With the movie lasting a mere 93 minutes, its plot is a little simple, which actually works in its favor for the most part. It uses that hour and a half to its advantage by introducing newer as well as existing elements and expanding on them as much as it really needs to to create a surprisingly good story. For example, the Blanks aren't explained very well, but in the context of the movie and going by the fact that we never see them again, they really didn't need to be, since there is a reasonable amount of exposition that discuses what they are, where they are from and what they do. The plot also takes advantage of a theme of protection, which, while one of the more basic themes of movies, is expanded upon to apply to Ichigo, Senna and even Ganryu, which helps with understanding their motives. It can also get pretty emotional at times, especially as we learn more about Senna. I ended up getting pretty attached to her and feeling pretty sad about her, and her emotional range got me to like the character.

If anything though, the only real problems I actually have with the plot are both the fight with and a lack of expansion on Ganryu. Beginning with the latter, I was able to understand why he was trying to manipulate the Shinenju to his advantage, but after the credits had rolled, I realized that I still didn't know that much about the character, including how his clan ended up the way it did or why he became the man he is. As for the fighting, which ties into this, I actually felt that the fight between Ganryu and Ichigo was a little too short, since I never really got to know just how powerful the former is, which took a little of the edge from the climax away. While the interactions between Ichigo and Senna help to balance it out, I still feel like there could have been just a little more with Ganryu.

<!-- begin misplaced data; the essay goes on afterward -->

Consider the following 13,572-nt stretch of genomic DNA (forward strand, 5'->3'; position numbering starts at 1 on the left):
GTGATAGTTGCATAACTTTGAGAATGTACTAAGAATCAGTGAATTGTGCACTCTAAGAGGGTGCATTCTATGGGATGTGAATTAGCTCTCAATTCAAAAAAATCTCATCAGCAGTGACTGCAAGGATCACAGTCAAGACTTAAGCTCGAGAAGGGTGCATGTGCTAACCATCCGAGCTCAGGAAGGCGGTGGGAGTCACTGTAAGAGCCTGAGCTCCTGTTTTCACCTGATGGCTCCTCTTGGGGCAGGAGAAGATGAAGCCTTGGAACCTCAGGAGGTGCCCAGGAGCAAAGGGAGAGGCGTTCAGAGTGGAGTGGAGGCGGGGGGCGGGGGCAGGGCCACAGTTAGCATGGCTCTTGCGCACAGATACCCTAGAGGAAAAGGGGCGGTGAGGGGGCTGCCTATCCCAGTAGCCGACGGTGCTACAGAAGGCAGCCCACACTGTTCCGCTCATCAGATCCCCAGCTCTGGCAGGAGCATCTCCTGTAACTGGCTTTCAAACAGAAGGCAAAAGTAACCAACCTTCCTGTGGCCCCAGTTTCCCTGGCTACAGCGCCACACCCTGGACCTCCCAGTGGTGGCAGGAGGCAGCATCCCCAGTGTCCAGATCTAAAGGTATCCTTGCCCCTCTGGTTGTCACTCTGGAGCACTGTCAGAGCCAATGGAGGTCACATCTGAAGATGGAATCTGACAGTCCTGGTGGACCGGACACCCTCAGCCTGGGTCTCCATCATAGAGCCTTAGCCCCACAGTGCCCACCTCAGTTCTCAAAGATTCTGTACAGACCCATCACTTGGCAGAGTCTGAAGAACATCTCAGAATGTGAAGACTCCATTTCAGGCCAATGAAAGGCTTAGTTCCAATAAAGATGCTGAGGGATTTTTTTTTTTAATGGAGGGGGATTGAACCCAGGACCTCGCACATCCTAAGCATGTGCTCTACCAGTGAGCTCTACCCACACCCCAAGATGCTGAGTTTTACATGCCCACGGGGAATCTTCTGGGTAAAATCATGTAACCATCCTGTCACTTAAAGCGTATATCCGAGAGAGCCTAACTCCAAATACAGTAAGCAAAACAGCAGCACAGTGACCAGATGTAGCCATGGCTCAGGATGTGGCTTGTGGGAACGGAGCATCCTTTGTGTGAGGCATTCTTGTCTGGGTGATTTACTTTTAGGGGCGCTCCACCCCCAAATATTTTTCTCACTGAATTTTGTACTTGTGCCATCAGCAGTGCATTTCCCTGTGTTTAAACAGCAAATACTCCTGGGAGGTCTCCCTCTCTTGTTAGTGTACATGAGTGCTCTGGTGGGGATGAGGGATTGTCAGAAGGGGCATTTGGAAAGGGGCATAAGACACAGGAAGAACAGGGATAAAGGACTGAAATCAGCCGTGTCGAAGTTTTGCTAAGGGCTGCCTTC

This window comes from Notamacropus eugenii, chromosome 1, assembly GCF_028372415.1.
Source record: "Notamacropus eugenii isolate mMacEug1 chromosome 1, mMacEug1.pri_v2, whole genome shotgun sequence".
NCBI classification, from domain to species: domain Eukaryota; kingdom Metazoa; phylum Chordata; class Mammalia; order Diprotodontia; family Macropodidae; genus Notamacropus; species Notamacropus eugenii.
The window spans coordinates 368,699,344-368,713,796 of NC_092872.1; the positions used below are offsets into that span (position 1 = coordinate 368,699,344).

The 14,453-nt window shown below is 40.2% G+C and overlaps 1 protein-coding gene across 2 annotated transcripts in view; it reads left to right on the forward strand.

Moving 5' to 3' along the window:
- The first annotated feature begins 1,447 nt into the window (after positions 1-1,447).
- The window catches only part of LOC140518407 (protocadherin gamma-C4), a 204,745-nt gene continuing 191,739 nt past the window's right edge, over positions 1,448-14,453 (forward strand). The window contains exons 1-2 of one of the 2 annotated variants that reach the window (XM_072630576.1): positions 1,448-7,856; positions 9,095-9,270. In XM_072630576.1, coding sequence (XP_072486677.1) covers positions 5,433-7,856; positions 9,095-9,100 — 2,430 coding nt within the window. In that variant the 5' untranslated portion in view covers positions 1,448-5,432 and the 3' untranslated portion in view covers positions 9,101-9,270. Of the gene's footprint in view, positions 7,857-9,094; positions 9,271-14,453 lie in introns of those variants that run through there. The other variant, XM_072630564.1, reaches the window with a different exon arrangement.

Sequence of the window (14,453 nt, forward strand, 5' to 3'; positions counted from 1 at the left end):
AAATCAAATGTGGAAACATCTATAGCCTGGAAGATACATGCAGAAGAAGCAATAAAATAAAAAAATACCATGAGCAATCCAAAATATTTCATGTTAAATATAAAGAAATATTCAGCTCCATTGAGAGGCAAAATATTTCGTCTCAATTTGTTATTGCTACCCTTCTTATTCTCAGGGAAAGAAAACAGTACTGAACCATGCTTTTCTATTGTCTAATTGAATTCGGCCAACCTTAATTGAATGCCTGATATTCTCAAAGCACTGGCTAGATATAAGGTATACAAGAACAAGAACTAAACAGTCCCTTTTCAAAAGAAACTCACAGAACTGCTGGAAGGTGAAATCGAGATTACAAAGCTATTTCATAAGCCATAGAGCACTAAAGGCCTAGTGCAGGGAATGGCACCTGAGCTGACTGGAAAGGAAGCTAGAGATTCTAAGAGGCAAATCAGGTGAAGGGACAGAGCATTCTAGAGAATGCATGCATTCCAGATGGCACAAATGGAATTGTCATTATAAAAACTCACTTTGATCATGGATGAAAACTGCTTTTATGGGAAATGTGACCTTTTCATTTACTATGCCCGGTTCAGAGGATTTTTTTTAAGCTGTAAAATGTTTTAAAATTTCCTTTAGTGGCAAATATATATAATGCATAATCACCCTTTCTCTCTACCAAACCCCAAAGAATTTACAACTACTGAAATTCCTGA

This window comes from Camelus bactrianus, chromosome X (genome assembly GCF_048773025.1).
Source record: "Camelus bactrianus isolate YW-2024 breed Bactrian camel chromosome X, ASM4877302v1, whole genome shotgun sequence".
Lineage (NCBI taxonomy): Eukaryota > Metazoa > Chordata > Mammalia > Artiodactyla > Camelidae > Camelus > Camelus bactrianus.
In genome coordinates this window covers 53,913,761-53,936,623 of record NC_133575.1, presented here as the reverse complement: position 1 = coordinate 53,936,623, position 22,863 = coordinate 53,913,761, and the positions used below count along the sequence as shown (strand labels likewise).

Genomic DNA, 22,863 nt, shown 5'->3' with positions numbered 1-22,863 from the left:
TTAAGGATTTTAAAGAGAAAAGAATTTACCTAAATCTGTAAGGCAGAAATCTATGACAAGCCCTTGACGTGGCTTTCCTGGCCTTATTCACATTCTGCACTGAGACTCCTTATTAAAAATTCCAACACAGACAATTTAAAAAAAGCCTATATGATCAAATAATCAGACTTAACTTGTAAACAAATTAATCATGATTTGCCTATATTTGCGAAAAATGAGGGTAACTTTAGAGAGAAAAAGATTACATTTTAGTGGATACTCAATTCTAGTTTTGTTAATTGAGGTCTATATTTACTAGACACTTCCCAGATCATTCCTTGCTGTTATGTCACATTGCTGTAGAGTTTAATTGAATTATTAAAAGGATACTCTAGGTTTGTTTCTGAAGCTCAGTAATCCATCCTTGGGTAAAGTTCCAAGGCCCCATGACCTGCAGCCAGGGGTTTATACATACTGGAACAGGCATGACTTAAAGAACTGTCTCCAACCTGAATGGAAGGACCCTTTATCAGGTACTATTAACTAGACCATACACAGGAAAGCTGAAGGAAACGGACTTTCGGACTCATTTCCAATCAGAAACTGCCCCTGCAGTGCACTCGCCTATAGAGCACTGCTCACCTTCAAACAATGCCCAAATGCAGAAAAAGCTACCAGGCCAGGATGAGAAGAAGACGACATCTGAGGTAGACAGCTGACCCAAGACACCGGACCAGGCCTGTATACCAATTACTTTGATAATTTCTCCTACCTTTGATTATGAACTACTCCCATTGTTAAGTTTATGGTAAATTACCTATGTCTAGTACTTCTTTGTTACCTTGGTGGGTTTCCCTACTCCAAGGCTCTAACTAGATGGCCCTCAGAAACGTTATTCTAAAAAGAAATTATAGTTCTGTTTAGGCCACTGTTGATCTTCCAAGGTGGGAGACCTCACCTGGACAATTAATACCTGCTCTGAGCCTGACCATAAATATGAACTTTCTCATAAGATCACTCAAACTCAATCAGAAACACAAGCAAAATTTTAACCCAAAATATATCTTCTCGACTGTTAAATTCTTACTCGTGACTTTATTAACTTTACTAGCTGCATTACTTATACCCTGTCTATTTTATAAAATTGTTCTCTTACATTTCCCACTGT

As for its animation, this film has a really good quality that looks like the show but with a much higher budget. By that, I mean that it looks better than the parts of the show that aired before it and certain things look beautifully done. The designs of the new characters also seem like ones that would actually come from Bleach and everyone looks consistent with how they are in the source media.